Thursday, April 30, 2015

The Face of Hope

This is my face approximately 20 seconds before bursting in to tears.

Happiness. Determination. Hope.

I stood with Derek Rapp from JDRFI and chatted.He pulled this small band-aid like piece from  his pocket and offered me to hold it.

It was surreal. This device would fix me. It could fix me. IT WILL FIX ME.

It's so small, I fingered its rounded edges as he talked to me about how important caring is, about diabetes, and about my job. I held on to it, and imagined walking around without a pump, or a bag or glucose tabs.

I imagined putting my running shoes on just because the mood hit me, not because of a roller coaster of diabetes.

Everything came crashing in and my eyes welled up. We snapped the photo and I cried.

Everything came out and Derek wrapped me in a hug and just said "thank you for caring."

When I fundraise now, I am selling hope. More aptly: I am selling the idea of hope.

This is a better future. You may not have diabetes or have loved ones with diabetes. But wouldn't you feel better if we created a world where the burden of a lifelong chronic illness was less?

This was my first moment in my history with diabetes work that I truly felt an end may be in sight. It was a very raw and overwhelming feeling.

I can't do it without you.

Donate, donate, donate.

We can't create this world free of the burden of diabetes without our community.

Please, take a moment and reflect on what this would mean to you, your friends, your loved ones.

It's one less scary thing to face in the future for you.

It's one more thing for me to live for.

If you can not donate, join me. Join my walk team, make your own team, contact your JDRF chapter.

It took a village to get here. It will take many more to keep going.

Thursday, April 16, 2015

#dayofdiabetes Recap

Hi all!

Yesterday I took part in an awesome advocacy movement called #dayofdiabetes. It gives people a glimpse in to what daily life with diabetes can be like. It's also interesting following everybody else's days to see how dramatically different we can all be in our personal care and treatment.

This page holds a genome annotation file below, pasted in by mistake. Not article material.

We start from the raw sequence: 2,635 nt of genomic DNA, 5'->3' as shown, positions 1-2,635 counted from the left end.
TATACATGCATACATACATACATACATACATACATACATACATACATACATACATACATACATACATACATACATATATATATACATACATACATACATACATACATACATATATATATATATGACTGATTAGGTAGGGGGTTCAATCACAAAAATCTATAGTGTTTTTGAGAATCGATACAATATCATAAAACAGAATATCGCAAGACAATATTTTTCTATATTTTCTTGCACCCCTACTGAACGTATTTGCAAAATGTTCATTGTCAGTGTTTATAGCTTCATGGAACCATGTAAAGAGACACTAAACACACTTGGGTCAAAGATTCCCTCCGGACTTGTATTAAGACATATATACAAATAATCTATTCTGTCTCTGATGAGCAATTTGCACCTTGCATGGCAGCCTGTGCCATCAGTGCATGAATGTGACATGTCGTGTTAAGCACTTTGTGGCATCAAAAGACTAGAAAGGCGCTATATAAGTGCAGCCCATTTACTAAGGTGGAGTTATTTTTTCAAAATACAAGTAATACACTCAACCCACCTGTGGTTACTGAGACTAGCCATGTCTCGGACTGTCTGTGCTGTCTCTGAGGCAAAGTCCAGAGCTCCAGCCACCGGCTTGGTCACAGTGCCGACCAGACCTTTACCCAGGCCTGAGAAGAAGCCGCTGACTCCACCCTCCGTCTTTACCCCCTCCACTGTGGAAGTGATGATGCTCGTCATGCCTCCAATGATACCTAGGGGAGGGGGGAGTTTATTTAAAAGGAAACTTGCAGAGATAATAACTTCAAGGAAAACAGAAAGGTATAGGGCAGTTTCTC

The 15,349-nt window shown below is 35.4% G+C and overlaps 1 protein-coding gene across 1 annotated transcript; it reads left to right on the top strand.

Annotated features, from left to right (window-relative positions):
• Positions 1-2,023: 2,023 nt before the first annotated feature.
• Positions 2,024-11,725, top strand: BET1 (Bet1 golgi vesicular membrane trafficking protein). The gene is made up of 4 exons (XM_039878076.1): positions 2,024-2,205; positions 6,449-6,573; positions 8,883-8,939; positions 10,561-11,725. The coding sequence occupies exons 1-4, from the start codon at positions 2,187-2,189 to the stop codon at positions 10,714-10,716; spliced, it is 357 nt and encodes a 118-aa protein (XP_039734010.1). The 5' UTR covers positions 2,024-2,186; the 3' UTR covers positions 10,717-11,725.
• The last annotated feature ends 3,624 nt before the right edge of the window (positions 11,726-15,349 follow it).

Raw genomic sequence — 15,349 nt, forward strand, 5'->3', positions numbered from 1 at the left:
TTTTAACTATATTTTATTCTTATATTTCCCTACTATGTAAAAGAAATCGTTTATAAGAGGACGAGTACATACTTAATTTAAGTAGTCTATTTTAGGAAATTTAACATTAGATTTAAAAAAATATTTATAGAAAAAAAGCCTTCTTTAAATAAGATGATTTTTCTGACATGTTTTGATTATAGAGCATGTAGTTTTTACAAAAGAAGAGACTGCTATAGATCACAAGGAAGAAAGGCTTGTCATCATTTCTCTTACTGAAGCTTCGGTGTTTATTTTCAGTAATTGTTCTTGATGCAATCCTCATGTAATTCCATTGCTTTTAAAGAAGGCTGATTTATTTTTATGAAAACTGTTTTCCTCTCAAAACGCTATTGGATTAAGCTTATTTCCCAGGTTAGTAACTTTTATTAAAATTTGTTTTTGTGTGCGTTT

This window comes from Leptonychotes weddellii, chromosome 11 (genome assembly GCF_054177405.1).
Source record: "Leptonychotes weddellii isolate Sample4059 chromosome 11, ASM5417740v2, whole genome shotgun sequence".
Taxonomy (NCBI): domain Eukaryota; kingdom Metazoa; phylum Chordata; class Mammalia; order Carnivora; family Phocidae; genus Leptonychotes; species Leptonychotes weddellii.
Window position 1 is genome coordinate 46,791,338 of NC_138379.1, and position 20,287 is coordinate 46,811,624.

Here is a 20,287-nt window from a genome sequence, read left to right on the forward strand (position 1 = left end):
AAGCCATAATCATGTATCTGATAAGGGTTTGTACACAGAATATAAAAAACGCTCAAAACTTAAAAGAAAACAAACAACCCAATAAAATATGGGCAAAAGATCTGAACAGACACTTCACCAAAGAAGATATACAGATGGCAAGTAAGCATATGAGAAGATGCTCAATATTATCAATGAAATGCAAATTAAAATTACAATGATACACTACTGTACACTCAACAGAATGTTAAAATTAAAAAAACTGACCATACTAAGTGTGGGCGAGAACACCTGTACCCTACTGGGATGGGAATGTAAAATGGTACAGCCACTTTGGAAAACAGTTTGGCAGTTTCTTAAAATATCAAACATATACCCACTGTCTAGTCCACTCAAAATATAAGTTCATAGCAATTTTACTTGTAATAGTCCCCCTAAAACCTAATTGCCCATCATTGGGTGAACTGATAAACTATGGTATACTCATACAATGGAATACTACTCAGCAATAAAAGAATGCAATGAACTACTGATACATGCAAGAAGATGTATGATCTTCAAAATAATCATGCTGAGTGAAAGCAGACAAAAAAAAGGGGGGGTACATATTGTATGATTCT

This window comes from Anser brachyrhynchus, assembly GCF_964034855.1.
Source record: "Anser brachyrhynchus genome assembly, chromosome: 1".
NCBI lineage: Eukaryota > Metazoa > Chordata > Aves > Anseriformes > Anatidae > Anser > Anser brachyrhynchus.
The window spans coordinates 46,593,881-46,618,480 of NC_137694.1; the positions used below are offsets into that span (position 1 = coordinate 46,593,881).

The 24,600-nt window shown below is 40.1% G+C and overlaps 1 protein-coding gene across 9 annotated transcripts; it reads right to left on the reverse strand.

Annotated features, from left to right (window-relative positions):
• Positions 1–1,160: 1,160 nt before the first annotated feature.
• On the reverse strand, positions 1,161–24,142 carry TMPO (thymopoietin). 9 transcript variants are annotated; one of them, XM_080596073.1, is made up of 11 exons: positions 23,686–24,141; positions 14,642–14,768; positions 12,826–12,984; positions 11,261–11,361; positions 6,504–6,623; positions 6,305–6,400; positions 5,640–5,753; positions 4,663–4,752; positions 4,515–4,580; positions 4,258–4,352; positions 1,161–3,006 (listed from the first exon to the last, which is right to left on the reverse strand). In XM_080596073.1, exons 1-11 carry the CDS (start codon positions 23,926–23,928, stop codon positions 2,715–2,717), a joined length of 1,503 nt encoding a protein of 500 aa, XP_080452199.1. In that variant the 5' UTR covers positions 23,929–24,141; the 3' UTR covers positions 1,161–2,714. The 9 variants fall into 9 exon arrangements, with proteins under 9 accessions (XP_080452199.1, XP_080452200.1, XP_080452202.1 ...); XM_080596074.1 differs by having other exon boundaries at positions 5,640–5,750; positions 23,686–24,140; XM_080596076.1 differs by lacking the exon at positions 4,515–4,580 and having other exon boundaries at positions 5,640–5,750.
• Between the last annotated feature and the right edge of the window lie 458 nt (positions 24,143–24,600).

You can check  out my storyfied page right here.

Let me know your thoughts in the comments below.

Thanks for following!

Monday, April 13, 2015

Constant Advocate

Did you know the French word for Avocado is Avocat but also the French word for lawyer is Avocat?

Here is a hard core avocado (pic taken from:

Well now you do. I thought of that as I mis-spelled advocate in the title.

Anyway, on with the news.

The past week has been a bit trying in Nova Scotia. We had our 2015/2016 budget released and it made a lot of drastic and painful cuts in programs and services that our province needs. When I try and remove my feelings from this budget, and try and objectively understand the necessity to bring our failing province out of debt some of them make sense.

A little background for you, and yes this does have to do with diabetes I swear.

Nova Scotia is one of the poorest provinces in Canada. We have one of the highest aging populations, our emigration vs immigration for the young and talented is absolutely heartbreakingly staggering. We have the highest instances of cancer in Canada, the second highest of diabetes. We have the 4th highest rate of unemployment. We have the highest taxes in the country, with a whopping sales tax of 15% and the personal tax rate can go as high as 50%!

As you can tell things are pretty grim. We aren't exactly booming, our population is ageing and our healthcare dollars are generally....well mismanaged.

There are fewer and fewer people like me: well-educated, gainfully employed and enjoying it, owning a home and paying down student debt. When when I say fewer and fewer...I mean I am in a severe minority.

I won't get in to why I think that is, I will just say that it is a fact that has become a trope in Nova Scotia life.

ANYWAY, the budget made a lot of cuts that to me don't make sense (two that had me riled are the film tax credit and unfreezing tuition costs). But I have to have faith that our government wouldn't do such drastic things if it didn't have a plan to bring wealth back to us. Maybe?

But inside the dreary, dismal display for the budget lays a nugget of progress.

The Nova Scotia Government announced it will up the age limit of the funding for the insulin pump program from 19-25! This has been my personal advocacy story for quite some time. The province needs to understand the life-changing effects this can have on people with T1D. I know of two people who have moved provinces to get this coverage.

Other provinces are covering all pumps for all ages and there is no reason we are so far behind them. The announcement was a shocker and a great step in the right direction for our province. With the finances in such a difficult position, it's amazing we see a tiny step in the right direction.